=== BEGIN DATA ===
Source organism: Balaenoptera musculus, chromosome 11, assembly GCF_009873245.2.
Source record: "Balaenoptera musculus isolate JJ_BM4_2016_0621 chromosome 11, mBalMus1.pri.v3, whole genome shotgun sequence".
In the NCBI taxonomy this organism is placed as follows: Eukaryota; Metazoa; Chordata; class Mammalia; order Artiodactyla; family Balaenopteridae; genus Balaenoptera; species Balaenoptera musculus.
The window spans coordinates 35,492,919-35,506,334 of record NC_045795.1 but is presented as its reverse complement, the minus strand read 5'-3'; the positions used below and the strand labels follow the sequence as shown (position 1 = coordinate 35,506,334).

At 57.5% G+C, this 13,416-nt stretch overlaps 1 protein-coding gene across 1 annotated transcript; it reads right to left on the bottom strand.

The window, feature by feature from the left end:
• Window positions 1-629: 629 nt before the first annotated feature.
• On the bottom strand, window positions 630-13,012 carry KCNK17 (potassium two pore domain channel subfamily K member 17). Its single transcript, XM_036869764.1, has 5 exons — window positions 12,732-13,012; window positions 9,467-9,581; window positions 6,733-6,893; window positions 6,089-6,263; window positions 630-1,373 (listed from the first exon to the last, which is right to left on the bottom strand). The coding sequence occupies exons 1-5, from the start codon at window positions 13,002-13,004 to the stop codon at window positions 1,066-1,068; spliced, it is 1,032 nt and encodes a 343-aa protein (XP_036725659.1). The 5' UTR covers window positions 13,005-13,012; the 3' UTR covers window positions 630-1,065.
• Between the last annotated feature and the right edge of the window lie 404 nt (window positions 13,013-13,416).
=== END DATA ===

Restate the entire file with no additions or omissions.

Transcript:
Source organism: Balaenoptera musculus, chromosome 11, assembly GCF_009873245.2.
Source record: "Balaenoptera musculus isolate JJ_BM4_2016_0621 chromosome 11, mBalMus1.pri.v3, whole genome shotgun sequence".
In the NCBI taxonomy this organism is placed as follows: Eukaryota; Metazoa; Chordata; class Mammalia; order Artiodactyla; family Balaenopteridae; genus Balaenoptera; species Balaenoptera musculus.
The window spans coordinates 35,492,919-35,506,334 of record NC_045795.1 but is presented as its reverse complement, the minus strand read 5'-3'; the positions used below and the strand labels follow the sequence as shown (position 1 = coordinate 35,506,334).

At 57.5% G+C, this 13,416-nt stretch overlaps 1 protein-coding gene across 1 annotated transcript; it reads right to left on the bottom strand.

The window, feature by feature from the left end:
• Window positions 1-629: 629 nt before the first annotated feature.
• On the bottom strand, window positions 630-13,012 carry KCNK17 (potassium two pore domain channel subfamily K member 17). Its single transcript, XM_036869764.1, has 5 exons — window positions 12,732-13,012; window positions 9,467-9,581; window positions 6,733-6,893; window positions 6,089-6,263; window positions 630-1,373 (listed from the first exon to the last, which is right to left on the bottom strand). The coding sequence occupies exons 1-5, from the start codon at window positions 13,002-13,004 to the stop codon at window positions 1,066-1,068; spliced, it is 1,032 nt and encodes a 343-aa protein (XP_036725659.1). The 5' UTR covers window positions 13,005-13,012; the 3' UTR covers window positions 630-1,065.
• Between the last annotated feature and the right edge of the window lie 404 nt (window positions 13,013-13,416).